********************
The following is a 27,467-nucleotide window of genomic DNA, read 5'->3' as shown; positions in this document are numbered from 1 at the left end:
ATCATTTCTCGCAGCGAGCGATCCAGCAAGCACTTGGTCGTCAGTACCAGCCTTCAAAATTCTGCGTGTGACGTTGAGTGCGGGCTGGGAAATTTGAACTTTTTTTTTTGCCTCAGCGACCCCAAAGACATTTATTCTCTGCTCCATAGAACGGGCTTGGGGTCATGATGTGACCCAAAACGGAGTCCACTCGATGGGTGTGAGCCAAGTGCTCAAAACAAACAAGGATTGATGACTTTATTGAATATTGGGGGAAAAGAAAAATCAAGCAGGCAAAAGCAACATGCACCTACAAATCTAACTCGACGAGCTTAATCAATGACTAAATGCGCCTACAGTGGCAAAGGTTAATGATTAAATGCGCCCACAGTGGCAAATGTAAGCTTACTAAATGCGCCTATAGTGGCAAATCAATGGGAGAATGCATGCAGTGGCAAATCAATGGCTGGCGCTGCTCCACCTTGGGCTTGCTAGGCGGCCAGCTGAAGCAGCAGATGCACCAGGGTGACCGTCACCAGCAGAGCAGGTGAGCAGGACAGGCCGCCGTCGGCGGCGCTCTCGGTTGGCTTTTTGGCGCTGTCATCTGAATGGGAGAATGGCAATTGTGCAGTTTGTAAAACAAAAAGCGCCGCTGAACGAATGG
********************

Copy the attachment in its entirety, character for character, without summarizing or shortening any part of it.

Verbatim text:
The following is a 27,467-nucleotide window of genomic DNA, read 5'->3' as shown; positions in this document are numbered from 1 at the left end:
ATCATTTCTCGCAGCGAGCGATCCAGCAAGCACTTGGTCGTCAGTACCAGCCTTCAAAATTCTGCGTGTGACGTTGAGTGCGGGCTGGGAAATTTGAACTTTTTTTTTTGCCTCAGCGACCCCAAAGACATTTATTCTCTGCTCCATAGAACGGGCTTGGGGTCATGATGTGACCCAAAACGGAGTCCACTCGATGGGTGTGAGCCAAGTGCTCAAAACAAACAAGGATTGATGACTTTATTGAATATTGGGGGAAAAGAAAAATCAAGCAGGCAAAAGCAACATGCACCTACAAATCTAACTCGACGAGCTTAATCAATGACTAAATGCGCCTACAGTGGCAAAGGTTAATGATTAAATGCGCCCACAGTGGCAAATGTAAGCTTACTAAATGCGCCTATAGTGGCAAATCAATGGGAGAATGCATGCAGTGGCAAATCAATGGCTGGCGCTGCTCCACCTTGGGCTTGCTAGGCGGCCAGCTGAAGCAGCAGATGCACCAGGGTGACCGTCACCAGCAGAGCAGGTGAGCAGGACAGGCCGCCGTCGGCGGCGCTCTCGGTTGGCTTTTTGGCGCTGTCATCTGAATGGGAGAATGGCAATTGTGCAGTTTGTAAAACAAAAAGCGCCGCTGAACGAATGG